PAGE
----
No heat

Whether your furnace is old or new, unexpected problems can prevent it from heating your home efficiently. If your system doesn’t produce heat, it’s time to get some professional HVAC maintenance. Before you call, remember to check and make sure the circuit breakers that power your system are working.

Strange sounds or smells

Listen carefully to the noises coming from your furnace. If you hear a loud bang when you turn it on, it could mean the burners need to be cleaned. If you hear whistling or howling noises while it’s running, it could mean the fuel supply to the burners is being restricted. The professionals at Gentry can diagnose furnace noises and perform the necessary maintenance and repairs to keep it heating your home all winter long.

Gas smell

Smelling dust when you turn on your furnace is normal — dust on the heating elements and in your ducts burns off as your home heats up. But unpleasant odors like burning rubber, oil, or smoke aren’t normal. These bad odors should be investigated, as they could indicate a serious safety hazard. If your furnace continuously produces strange odors, shot off the gas valve on your unit, and call the experts at Gentry to solve the problem before it gets worse or impacts your health.

Thermostat issues

Your HVAC system should keep all the rooms in your home at a comfortable temperature when the weather gets cold. If some rooms in your home are much colder than others or you’re constantly adjusting your thermostat to stay warm, your heating system needs to be evaluated. If the design of your home is to blame for some rooms being colder than others, it may be time to consider zoned heating.

Older equipment 

Even the best HVAC system will break down over time. Most air conditioning systems and heat pumps break down more frequently and begin to lose efficiency after 10 years. If your HVAC system is more than 10 years old, it’s time to start planning for HVAC repairs or replacement.

If your furnace needs service, give Gentry Air Conditioning in Southlake a call today!

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Surviving Without Heat

How to Survive Without Heat This Winter

Surviving Without Heat

 

It’s cold outside, but Winter is a great time to save money on utilities. Unlike Summer when, here in Texas at least, air conditioning is practically mandatory, there are several ways to stay warm at home throughout the winter without cranking up that heater. Maybe you’ve found yourself without electricity or with a broken furnace for a short time, as well. Here are a few tips to stay warm and happy this winter with no heat:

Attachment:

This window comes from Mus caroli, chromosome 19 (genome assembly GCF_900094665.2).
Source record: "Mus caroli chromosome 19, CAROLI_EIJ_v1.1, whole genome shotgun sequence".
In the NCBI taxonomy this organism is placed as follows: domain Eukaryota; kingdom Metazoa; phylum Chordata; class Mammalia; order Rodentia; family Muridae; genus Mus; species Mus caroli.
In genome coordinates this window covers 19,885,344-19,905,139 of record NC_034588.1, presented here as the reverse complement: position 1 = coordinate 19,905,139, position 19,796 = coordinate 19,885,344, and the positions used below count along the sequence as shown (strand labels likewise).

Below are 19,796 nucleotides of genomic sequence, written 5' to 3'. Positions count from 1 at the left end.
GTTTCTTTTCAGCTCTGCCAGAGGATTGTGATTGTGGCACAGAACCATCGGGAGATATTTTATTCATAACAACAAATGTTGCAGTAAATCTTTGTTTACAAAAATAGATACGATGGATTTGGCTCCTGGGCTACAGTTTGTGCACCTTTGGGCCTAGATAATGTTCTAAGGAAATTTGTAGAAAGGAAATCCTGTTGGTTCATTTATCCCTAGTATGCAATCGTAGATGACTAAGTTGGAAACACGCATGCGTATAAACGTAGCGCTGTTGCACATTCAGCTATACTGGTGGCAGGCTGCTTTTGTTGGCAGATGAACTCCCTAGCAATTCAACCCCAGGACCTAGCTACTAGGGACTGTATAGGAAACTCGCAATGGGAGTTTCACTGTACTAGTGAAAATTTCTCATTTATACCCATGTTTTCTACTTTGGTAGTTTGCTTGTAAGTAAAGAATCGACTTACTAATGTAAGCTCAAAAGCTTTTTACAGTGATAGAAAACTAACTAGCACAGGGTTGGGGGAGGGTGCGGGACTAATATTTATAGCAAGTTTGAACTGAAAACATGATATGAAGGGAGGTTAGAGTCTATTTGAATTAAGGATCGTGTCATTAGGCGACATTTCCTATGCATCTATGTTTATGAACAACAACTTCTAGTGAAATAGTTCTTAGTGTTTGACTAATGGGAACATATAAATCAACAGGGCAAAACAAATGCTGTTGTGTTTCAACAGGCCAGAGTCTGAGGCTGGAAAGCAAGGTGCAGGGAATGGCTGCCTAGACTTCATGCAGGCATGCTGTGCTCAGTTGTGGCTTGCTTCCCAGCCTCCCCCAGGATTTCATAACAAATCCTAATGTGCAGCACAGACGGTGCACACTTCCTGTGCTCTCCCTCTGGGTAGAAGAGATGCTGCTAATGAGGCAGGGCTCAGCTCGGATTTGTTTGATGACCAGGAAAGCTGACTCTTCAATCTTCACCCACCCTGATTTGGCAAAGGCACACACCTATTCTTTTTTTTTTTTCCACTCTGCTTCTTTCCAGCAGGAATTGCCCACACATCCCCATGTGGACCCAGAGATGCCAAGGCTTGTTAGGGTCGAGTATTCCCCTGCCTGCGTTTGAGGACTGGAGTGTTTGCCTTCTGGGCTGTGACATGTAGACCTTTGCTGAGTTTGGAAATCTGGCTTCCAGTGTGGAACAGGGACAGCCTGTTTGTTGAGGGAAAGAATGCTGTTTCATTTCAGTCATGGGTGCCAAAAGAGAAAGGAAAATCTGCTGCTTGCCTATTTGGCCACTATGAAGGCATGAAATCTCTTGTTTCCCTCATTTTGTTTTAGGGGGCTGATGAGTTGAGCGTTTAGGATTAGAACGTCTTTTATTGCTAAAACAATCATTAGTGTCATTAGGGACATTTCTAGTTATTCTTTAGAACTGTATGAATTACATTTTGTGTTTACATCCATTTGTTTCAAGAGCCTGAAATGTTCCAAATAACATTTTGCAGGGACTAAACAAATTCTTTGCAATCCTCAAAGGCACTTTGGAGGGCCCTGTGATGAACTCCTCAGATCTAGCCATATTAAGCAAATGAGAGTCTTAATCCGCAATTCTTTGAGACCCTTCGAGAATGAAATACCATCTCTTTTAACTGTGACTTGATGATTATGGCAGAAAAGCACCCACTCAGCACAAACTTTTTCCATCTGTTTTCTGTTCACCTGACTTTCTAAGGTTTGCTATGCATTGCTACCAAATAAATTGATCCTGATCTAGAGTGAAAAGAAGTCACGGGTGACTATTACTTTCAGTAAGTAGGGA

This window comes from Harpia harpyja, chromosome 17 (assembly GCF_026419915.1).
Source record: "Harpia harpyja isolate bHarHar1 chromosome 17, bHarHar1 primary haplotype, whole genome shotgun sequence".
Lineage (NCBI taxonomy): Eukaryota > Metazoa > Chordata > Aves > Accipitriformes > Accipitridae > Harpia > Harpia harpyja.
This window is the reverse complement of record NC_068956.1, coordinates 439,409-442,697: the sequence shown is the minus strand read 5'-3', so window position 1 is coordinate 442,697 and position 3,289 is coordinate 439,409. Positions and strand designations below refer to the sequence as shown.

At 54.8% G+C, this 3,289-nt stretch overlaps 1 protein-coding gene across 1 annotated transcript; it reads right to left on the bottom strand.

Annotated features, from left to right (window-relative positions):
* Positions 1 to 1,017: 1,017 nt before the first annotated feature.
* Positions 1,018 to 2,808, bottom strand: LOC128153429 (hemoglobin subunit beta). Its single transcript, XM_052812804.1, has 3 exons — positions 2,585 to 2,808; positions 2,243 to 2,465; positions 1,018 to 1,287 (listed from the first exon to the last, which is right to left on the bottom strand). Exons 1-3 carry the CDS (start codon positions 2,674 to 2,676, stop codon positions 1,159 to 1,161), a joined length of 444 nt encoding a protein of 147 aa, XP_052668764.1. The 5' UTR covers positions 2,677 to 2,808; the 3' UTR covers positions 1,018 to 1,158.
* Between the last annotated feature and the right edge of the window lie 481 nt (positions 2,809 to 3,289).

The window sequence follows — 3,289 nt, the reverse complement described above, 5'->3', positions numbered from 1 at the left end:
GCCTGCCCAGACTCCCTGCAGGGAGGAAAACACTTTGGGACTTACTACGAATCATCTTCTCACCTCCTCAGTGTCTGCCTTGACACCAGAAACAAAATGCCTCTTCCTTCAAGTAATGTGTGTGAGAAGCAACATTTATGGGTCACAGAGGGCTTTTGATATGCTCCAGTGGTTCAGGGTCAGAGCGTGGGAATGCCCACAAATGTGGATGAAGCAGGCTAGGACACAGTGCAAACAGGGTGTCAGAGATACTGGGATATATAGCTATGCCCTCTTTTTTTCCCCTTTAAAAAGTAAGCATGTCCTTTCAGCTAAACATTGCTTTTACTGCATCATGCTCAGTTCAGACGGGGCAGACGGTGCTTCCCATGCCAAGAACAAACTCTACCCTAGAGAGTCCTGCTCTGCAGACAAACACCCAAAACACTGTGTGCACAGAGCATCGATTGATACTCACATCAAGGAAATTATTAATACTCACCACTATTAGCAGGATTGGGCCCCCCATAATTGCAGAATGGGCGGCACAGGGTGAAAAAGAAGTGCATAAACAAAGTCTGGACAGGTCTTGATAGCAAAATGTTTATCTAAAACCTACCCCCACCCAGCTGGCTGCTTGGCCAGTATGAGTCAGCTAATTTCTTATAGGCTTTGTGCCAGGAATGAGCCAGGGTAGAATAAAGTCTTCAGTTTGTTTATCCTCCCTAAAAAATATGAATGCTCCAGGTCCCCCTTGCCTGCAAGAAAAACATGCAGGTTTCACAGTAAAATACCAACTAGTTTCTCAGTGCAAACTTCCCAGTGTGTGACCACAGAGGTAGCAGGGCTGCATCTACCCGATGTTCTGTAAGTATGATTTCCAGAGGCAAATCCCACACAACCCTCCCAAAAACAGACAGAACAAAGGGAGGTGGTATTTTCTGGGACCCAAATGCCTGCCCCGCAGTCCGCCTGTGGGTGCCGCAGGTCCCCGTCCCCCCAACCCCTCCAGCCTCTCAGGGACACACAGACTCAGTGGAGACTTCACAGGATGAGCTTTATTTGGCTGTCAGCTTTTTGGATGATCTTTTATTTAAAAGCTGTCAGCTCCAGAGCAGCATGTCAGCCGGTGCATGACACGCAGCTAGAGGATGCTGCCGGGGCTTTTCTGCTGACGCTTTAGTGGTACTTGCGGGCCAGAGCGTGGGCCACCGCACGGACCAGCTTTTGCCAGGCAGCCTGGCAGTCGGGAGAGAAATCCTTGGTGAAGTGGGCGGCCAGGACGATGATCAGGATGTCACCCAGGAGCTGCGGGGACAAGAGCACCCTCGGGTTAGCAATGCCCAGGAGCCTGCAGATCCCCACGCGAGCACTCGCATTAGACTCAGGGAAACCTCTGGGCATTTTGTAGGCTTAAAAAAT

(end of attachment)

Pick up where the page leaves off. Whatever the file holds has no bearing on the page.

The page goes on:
Reduce as much heat loss as possible

Put blankets over all the windows and outside doors, and bean bag draft busters at the base of every door.  Shut off as many outside doors as you can to porches or the garage.  Close off any rooms you aren’t using and put draft busters at the bottoms of those doors.  This creates an air buffer zone that will help reduce temperature fluctuations.

Adding Insulation Supercharges Your Walls

Check your insulation. Insulated walls and windows are standard these days, but if you have an older home, you may need to add some insulation. Heat rises, so it’s important to insulate the ceiling especially well. If you have an attic, insulating it, and even filling the space with storage, can help keep the heat from escaping.

Dress warmly!

This is not the time to run around in your bathing suit. Go with socks, gloves, hats, tights, sweaters, and coats. Pick your favorite most comfortable sweaters and pants.  At a time like this being cozy is of utmost importance. Body heat is a beautiful thing when you need to keep warm. Keep it.  You can increase your body heat with activity.  Do some jumping jacks or run in place.

Eat warming foods.

Soup is your friend. Warm spices such as red pepper, ginger, cinnamon will also help you feel warmer.  Now is not the time to worry about calories.  There are reasons that winter seasons come with hearty, rich foods.  If ever there was a time to thoroughly appreciate a hot meal, this is it.

Keep Warm Safely

Be careful about using alternative heating sources.  Carbon monoxide will kill you a lot faster than being cold will.  Don’t use propane or outdoor barbecues in enclosed spaces.  Get a carbon monoxide detector. Also, be careful with candles or other open flames to avoid fire hazards.